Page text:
Rural households spend less overall than urban ones, according to information from 2011, the last year data was available. On average urban households spent $50,348 in 2011, 18 percent more than the $42,540 spent by rural ones, reports Phil Izzo of the Wall Street Journal.

Urban households spend more on housing, but rural consumers spend more on health care and transportation, writes Izzo. Rural residents tend to be older, which explains the health-care costs, and tend to have to drive more, which explains bigger outlays for gasoline and automotive maintenance.

Rural households spent $2,652 on entertainment in 2011, $86 more than those in urban regions. Rural consumers spent more on expenditures such as boats and all-terrain vehicles. They also spent more on pets. Urban households spent an average $484 on pet food; pet purchase, supplies, medicine; pet services; and vet services in 2011, compared to $716 for rural households. Izzo attributes that to horses, which are hard to keep in urban areas.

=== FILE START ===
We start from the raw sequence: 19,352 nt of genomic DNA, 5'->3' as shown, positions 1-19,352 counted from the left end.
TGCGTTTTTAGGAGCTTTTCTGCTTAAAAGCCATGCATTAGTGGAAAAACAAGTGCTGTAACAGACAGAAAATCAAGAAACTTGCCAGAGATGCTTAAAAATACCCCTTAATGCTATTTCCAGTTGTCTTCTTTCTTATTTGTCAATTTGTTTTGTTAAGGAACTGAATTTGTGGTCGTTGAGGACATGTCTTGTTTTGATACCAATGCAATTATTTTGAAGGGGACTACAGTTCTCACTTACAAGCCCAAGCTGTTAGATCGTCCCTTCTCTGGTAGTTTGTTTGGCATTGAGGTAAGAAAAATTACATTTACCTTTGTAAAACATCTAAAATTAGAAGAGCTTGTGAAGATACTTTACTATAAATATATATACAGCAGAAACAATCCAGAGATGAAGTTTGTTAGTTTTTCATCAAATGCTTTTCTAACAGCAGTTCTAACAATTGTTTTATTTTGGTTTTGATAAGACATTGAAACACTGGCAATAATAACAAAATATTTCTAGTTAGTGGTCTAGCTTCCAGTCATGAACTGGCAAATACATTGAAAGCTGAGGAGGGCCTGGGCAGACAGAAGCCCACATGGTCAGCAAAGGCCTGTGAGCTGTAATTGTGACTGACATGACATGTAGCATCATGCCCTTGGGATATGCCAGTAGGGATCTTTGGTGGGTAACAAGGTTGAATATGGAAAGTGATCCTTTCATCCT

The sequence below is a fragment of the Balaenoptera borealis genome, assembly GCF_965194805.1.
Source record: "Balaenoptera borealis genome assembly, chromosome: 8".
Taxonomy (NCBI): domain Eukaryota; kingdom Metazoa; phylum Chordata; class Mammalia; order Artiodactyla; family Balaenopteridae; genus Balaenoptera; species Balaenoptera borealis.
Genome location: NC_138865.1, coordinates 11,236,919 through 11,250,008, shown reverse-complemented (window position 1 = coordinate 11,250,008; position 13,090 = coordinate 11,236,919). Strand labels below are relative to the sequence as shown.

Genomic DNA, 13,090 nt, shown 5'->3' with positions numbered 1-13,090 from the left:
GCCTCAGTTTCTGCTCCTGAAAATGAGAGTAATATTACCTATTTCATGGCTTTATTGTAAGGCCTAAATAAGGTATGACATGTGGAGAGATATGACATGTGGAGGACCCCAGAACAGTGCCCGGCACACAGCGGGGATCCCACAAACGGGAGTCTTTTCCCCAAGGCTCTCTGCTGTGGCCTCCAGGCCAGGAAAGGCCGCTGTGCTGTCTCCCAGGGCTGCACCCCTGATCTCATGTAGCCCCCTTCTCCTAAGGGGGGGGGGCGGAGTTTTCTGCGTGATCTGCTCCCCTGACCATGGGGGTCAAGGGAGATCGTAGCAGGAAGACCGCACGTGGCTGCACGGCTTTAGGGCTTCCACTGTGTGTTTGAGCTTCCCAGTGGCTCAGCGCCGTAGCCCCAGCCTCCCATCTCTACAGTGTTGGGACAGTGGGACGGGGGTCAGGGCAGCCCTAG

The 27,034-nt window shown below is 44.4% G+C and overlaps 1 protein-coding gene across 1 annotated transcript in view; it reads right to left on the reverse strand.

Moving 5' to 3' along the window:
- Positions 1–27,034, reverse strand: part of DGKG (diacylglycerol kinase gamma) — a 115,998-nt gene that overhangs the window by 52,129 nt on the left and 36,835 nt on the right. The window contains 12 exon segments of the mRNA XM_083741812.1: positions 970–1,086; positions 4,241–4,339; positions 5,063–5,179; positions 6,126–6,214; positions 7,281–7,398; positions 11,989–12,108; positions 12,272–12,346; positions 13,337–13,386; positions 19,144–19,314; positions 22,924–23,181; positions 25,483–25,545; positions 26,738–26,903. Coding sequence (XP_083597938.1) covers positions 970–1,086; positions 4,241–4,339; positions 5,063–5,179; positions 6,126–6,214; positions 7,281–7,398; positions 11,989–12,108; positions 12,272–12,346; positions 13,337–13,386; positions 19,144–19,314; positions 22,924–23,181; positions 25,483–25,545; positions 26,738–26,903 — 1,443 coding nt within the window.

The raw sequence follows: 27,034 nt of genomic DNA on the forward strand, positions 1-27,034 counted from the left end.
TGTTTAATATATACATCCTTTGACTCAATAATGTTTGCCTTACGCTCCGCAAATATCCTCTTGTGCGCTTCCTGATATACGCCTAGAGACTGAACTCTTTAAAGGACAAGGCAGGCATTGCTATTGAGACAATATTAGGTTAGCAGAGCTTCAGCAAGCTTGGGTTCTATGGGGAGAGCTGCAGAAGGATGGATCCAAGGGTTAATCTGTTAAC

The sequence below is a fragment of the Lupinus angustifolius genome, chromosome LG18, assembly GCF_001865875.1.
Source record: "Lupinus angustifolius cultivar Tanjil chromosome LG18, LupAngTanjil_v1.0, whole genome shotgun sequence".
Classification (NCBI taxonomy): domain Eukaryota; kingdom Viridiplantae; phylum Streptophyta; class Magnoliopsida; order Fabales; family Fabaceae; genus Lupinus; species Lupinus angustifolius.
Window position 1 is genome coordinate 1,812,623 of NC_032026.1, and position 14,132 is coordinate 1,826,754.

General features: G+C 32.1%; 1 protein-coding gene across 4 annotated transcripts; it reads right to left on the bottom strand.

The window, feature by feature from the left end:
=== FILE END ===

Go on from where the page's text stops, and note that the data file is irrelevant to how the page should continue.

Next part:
Grady Clay, a journalist and urbanist who appreciated rural, dies at 96

By Al Cross, director, Institute for Rural Journalism & Community Issues

The Rural Blog might not be expected to note the passing of a "noted urbanist," as one obituary headline put it, but we're also about journalism and the connections between rural and urban areas, and my friend Grady Clay, left, cared a great deal about those things as well as the urban landscape.

Charles Birnbaum of the Cultural Landscape Foundation Friends told The Courier-Journal of Louisville that Clay alerted professionals to such issues as “sprawl, historic preservation, watershed management and ecological design. These are things we deal with as second nature today, but they were pretty revolutionary stuff” when he took over as editor of Landscape Architecture.after serving as C-J real estate editor. (Read more)